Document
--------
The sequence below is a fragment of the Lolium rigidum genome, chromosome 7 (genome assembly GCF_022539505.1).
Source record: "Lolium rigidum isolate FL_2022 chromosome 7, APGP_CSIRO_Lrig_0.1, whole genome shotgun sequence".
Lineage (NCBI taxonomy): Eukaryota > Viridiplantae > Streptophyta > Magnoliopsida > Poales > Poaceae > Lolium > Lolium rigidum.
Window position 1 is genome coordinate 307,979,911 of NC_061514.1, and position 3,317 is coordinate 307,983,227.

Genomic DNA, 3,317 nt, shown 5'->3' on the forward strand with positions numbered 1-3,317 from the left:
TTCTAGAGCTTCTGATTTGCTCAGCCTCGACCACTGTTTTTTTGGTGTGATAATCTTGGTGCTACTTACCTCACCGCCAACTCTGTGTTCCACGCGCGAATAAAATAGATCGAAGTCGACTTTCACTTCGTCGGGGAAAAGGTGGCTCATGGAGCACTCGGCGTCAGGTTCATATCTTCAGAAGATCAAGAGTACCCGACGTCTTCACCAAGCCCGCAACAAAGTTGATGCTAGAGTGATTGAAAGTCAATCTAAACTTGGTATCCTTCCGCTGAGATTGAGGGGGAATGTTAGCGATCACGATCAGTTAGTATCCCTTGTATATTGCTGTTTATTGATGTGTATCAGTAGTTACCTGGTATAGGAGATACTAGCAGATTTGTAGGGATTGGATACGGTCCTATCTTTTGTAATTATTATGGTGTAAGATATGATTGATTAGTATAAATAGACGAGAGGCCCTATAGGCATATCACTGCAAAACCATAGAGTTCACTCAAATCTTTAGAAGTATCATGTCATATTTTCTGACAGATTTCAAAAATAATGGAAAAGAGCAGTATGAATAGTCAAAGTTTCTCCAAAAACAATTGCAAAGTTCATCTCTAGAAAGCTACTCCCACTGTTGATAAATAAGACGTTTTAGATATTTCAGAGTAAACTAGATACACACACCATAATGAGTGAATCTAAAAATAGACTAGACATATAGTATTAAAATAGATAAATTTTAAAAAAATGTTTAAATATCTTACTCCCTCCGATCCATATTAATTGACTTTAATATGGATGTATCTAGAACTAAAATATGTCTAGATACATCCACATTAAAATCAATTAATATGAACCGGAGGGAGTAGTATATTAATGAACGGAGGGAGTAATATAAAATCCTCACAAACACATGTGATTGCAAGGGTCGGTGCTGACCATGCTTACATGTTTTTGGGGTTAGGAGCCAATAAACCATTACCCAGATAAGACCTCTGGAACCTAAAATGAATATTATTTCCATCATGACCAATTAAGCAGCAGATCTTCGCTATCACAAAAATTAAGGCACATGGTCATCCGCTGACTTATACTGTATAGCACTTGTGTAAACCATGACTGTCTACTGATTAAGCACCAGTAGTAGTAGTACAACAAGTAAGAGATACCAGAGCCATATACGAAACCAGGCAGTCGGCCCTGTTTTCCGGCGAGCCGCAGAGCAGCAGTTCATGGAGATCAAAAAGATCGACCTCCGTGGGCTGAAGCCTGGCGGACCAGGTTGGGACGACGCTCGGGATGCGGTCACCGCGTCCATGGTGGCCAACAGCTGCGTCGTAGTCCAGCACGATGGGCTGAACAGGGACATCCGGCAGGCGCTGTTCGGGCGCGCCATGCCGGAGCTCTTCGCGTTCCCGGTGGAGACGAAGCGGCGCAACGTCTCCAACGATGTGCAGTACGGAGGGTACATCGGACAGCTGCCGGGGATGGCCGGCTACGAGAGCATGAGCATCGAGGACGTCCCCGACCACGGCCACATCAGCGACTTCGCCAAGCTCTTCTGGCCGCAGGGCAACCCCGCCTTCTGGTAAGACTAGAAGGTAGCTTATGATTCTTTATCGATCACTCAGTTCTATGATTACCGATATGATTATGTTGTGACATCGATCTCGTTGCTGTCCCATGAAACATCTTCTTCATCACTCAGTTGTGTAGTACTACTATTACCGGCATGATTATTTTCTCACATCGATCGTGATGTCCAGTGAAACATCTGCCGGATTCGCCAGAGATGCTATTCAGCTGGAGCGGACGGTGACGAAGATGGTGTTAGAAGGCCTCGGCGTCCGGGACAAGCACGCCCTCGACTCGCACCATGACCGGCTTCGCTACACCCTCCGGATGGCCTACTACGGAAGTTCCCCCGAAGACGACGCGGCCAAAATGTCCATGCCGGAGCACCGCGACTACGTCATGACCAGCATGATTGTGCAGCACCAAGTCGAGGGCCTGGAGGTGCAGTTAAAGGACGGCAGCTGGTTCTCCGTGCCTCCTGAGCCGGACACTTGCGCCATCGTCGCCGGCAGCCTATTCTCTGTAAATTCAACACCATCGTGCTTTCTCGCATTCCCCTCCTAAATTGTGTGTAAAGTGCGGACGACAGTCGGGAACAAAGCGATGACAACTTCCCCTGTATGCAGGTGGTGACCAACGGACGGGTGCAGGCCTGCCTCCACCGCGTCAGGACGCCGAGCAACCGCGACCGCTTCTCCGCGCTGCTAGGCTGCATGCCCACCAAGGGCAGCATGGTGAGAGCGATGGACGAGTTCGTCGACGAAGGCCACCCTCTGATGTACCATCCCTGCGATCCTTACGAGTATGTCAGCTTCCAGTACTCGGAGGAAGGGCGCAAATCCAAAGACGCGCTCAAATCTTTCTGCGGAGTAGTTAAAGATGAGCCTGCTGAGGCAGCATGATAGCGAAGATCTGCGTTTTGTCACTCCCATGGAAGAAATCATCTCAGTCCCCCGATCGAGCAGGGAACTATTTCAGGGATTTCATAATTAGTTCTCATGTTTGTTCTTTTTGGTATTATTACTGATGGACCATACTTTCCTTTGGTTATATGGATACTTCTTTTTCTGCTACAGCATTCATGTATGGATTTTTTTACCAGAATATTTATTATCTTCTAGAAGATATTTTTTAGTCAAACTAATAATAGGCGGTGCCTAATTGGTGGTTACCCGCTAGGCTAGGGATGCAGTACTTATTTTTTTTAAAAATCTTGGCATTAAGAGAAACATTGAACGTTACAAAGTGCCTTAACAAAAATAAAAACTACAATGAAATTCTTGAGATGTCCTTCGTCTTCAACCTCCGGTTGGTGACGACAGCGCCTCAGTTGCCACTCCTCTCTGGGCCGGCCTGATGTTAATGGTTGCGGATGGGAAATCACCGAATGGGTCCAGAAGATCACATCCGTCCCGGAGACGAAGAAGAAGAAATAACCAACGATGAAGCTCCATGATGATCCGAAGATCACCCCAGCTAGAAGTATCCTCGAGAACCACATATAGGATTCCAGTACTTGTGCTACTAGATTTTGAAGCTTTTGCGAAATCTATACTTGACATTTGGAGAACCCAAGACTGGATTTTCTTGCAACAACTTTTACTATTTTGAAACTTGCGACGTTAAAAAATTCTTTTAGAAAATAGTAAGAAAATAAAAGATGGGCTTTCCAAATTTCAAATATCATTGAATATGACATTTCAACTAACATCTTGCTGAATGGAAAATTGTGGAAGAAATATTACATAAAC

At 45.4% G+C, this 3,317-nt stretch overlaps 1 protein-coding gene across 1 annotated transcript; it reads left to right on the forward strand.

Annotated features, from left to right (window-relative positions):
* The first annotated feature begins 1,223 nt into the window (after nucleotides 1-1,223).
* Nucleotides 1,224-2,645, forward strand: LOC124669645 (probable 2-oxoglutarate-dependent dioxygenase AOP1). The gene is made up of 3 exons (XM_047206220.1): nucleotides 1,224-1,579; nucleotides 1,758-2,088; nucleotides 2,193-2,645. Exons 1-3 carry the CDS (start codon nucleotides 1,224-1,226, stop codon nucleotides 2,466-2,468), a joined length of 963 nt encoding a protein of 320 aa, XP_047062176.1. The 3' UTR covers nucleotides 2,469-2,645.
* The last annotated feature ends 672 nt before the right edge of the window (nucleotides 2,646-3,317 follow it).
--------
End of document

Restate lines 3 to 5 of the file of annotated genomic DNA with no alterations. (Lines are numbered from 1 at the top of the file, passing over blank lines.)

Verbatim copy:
Lineage (NCBI taxonomy): Eukaryota > Viridiplantae > Streptophyta > Magnoliopsida > Poales > Poaceae > Lolium > Lolium rigidum.
Window position 1 is genome coordinate 307,979,911 of NC_061514.1, and position 3,317 is coordinate 307,983,227.

Genomic DNA, 3,317 nt, shown 5'->3' on the forward strand with positions numbered 1-3,317 from the left: